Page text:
A 450 metre walk along Boulevard Poissonnière from Porte Saint-Denis (MAP) you will find theatres, cafés and the heritage listed Art Deco Le Grand Rex Cinema.






A 230 metre stroll up Rue du Faubourg Saint-Denis opposite Passage Reilhac you will find the open air passage of Cour des Petites Ecuries (MAP) lined with restaurants and the historic; Brasserie Flo.


A 300 metre walk down Boulevard Saint-Denis, next to another triumphal arch; Porte Saint-Martin, and under the Theatre de la Renaissance, you can find the casual and amiable Bistrot Renaissance which serves up some very nice food in its zinc bar. (MAP).

Although poor Passage du Prado doesn’t get a good rap, it is worth a visit, not only to the passage but the surrounding area to perhaps discover another of side of Paris that you may not have encountered before and where the hip Parisian bourgeois-bohème or Bobos, as they are referred to in French, call home.

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Paris Adèle’s Information Necéssaire:


Passage du Prado
has two entrances:
18 Boulevard Saint-Denis (pictured right)
Paris 75010 – MAP

12 Rue Faubourg Saint-Denis
Paris 75010 – MAP

Opening Hours:
Monday – Saturday 8am – 8pm

Nearest Metro:
Strasbourg-Saint Denis

Bistrot Renaissance
19 Rue René Boulanger
Paris 75010

Phone: +33 1 42 06 05 27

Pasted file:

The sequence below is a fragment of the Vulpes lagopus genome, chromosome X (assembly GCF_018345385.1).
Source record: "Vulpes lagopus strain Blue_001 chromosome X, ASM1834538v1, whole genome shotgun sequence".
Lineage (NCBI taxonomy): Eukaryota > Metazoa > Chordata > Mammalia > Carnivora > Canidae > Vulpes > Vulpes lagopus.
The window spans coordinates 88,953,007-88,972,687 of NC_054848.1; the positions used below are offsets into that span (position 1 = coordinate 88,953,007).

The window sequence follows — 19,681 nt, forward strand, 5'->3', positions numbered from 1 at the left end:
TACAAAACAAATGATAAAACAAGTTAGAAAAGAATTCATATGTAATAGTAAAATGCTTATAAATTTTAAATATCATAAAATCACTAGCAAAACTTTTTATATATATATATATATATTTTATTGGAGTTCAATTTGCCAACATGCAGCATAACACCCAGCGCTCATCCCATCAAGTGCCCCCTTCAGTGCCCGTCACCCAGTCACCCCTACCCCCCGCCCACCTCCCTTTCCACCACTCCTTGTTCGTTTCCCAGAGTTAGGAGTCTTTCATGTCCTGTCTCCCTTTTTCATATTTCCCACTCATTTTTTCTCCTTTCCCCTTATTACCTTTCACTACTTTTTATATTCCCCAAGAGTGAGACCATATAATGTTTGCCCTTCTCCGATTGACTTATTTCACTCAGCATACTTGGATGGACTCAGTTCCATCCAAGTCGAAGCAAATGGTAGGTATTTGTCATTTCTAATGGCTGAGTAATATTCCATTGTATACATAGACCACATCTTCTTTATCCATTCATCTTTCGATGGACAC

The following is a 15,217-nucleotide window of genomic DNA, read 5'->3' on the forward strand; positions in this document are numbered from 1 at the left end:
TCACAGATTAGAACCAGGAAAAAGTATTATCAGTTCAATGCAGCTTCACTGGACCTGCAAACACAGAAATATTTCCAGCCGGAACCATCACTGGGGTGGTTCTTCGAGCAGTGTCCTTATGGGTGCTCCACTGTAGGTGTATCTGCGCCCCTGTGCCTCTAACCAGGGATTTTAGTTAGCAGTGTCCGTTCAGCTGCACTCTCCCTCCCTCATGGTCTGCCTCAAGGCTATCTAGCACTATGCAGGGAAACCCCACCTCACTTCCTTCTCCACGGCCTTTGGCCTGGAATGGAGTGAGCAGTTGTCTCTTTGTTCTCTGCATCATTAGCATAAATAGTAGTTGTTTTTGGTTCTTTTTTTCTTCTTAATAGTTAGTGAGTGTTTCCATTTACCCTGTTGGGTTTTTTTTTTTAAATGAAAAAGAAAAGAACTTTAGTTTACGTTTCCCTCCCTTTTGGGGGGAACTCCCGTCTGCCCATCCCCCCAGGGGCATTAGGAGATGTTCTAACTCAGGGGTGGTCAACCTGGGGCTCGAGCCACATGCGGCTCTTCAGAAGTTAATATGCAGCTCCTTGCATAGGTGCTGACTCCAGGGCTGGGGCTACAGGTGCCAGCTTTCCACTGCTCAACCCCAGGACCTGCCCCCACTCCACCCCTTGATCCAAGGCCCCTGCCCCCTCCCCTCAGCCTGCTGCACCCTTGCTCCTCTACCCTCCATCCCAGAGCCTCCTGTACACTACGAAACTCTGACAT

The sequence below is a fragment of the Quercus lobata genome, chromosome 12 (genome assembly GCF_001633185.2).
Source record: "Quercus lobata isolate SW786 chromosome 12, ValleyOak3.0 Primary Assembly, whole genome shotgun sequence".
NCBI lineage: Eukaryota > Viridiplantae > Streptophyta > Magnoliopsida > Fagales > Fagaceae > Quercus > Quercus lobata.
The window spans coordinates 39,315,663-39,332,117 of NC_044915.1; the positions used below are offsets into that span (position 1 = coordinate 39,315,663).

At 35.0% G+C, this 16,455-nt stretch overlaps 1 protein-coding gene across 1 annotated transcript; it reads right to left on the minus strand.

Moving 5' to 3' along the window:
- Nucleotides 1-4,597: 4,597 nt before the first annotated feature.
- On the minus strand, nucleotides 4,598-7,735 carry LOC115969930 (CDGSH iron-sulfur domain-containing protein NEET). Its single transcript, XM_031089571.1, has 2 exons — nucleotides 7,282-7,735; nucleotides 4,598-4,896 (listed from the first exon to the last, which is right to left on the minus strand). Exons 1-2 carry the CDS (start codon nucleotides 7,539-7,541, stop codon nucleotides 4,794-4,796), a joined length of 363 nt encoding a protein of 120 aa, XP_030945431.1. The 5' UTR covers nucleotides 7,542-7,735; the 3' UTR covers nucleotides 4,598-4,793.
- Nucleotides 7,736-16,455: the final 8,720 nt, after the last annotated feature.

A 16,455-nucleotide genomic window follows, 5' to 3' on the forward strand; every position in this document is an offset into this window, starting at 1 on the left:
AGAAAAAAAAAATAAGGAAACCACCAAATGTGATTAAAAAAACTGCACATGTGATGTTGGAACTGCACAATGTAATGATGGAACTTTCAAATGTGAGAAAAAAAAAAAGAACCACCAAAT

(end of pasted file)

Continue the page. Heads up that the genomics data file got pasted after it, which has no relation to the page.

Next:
Opening Hours:
Monday – Sunday 8am – 2am

There are many wonders waiting to be explored in the eclectic and almost tourist free 10th arrondissement near Passage du Prado.  If you want to get out of the tourist hub and explore Paris, Click on the post below if only to see the myriad of photos I took while exploring the surrounding area:

Passageways and Prostitutes

It is quite ironic that when I decided to abandon my little walking tour today, I managed to get slightly lost and yet at the same time, I gave four people directions along the way. Am I an oxymoron?   So how does that work, that I am lost and still able to give other people directions. It confuses …

Also nearby, the unique, one of a kind Sentier metro entrance :

  • Sentier Métro
    Sentier Métro
    The unique and striking blue and red signage of Sentier Métro, suspended from a spectacular façade on Rue Réaumur is the only surviving sign of two ever produced.

Discover more Passageways in Paris and my Off The Beaten Path Secrets in Paris by selecting a category below

Select:AllCovered PassagewaysParis Adèle's Secrets
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    Hidden away on a leafy hill is the oldest Russian Orthodox Theological Institute in Western Europe.
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    Lurking deep in the cellars of L’église Sainte-Marie-Madeleine is one of Paris' best kept secrets, Restaurant Foyer de la Madeleine.
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    Millions of books line the walls of this historic library under monumental ceilings and finally, it is open to the public.
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    Creeping vines, colourful flower boxes and an unusual semi-circular building that would be more at home in the Mediterranean is just some things you will find.